University of Hertfordshire

By the same authors

  • Ben Fletcher (Producer)
  • Ismail ORAKÇıOĞLU
  • Mehlika ORAKÇıOĞLU,
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Original languageSpanish
Publication statusPublished - Sep 2015

Abstract

This exhibition is about the power of clothing. The clothes people wear obviously affect the impression others have of the wearer. These effects can be very subtle and influence a very wide range of impressions that the observer may be unaware of. Our previous research has shown that minor manipulations of clothing detail influence ratings of intelligence, flexibility, trustworthiness, confidence, success, salary and organizational abilities. What is less well known or understood is the effect of clothes on the wearer – called ‘enclothed cognition’. Design decisions can influence the mind and behavior of the wearer, as our psychological research has shown.
Clothing has always been a signifier of power and we believe that Ottoman Sultans in the past were aware of the hidden power of enclothed cognition. This exhibition reveals how the Sultans of the past knew of – and used – the hidden power of clothing that our contemporary fashion psychology research has examined.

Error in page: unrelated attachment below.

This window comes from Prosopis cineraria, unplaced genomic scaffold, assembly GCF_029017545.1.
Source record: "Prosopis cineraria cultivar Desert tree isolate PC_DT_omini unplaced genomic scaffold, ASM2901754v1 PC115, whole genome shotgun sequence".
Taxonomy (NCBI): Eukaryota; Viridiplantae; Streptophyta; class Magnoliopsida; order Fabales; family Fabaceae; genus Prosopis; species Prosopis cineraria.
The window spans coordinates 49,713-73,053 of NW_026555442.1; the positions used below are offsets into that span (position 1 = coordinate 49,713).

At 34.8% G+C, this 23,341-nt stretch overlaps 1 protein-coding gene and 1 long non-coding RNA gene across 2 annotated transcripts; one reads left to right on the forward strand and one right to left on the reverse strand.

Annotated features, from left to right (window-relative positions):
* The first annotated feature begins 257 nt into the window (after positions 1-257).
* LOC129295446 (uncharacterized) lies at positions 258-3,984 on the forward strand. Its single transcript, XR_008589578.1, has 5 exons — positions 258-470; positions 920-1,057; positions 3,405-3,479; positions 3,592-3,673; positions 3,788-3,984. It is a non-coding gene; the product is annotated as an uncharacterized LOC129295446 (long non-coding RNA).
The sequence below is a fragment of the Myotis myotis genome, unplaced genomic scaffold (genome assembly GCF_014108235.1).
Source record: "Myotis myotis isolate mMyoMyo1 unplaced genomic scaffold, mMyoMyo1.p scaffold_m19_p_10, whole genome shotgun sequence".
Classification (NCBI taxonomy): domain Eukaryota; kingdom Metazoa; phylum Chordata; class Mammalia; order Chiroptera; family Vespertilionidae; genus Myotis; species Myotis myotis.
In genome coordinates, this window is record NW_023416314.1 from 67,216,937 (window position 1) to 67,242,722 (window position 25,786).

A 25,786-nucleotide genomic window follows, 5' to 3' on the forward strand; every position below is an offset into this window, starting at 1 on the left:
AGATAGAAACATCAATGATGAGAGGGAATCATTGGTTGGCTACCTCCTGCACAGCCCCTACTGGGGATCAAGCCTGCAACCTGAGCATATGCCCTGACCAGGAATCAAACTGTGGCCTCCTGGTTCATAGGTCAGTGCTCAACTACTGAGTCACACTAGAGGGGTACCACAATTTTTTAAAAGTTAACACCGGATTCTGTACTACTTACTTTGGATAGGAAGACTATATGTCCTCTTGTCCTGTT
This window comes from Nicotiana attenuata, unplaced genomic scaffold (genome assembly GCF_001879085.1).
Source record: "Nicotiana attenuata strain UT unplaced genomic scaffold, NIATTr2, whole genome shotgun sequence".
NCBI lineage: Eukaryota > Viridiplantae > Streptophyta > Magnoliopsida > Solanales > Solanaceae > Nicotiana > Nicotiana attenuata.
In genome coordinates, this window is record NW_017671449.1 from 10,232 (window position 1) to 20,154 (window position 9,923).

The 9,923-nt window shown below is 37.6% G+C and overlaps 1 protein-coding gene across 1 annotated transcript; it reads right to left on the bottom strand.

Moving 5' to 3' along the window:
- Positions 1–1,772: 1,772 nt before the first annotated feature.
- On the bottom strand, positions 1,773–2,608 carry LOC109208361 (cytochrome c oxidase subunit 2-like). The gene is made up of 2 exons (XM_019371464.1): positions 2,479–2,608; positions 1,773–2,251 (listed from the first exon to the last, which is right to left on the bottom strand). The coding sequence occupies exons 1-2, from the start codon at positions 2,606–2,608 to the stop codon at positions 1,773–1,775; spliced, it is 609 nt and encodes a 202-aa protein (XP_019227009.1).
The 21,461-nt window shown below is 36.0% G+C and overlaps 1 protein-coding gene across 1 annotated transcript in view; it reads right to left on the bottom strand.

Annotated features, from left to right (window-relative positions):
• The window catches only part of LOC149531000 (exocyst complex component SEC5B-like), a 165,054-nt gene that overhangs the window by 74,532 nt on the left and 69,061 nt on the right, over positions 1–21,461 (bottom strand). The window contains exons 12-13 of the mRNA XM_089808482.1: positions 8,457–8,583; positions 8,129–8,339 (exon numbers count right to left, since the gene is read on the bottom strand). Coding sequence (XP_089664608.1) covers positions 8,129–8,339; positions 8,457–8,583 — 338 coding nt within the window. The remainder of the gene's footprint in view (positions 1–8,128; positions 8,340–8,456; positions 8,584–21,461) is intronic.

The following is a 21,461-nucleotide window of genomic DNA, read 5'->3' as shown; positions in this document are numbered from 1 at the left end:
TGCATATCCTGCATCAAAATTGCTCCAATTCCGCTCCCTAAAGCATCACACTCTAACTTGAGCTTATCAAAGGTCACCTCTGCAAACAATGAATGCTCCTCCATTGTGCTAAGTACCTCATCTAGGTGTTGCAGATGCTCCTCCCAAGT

The exhibition shows some of our recent research in which we have reconsidered the design of some very important Ottoman garments made in the 16th Century from the collection of the Topkapi Palace Museum, Istanbul. We suggest that our analysis of three important articles of Ottoman court clothing illustrate how hidden psychological factors may be of important cultural relevance in determining explicit and implicit textile designs. The analyses suggests that a psychosocial interpretation may help further our understanding of textile and apparel design more generally, especially within an historical context.

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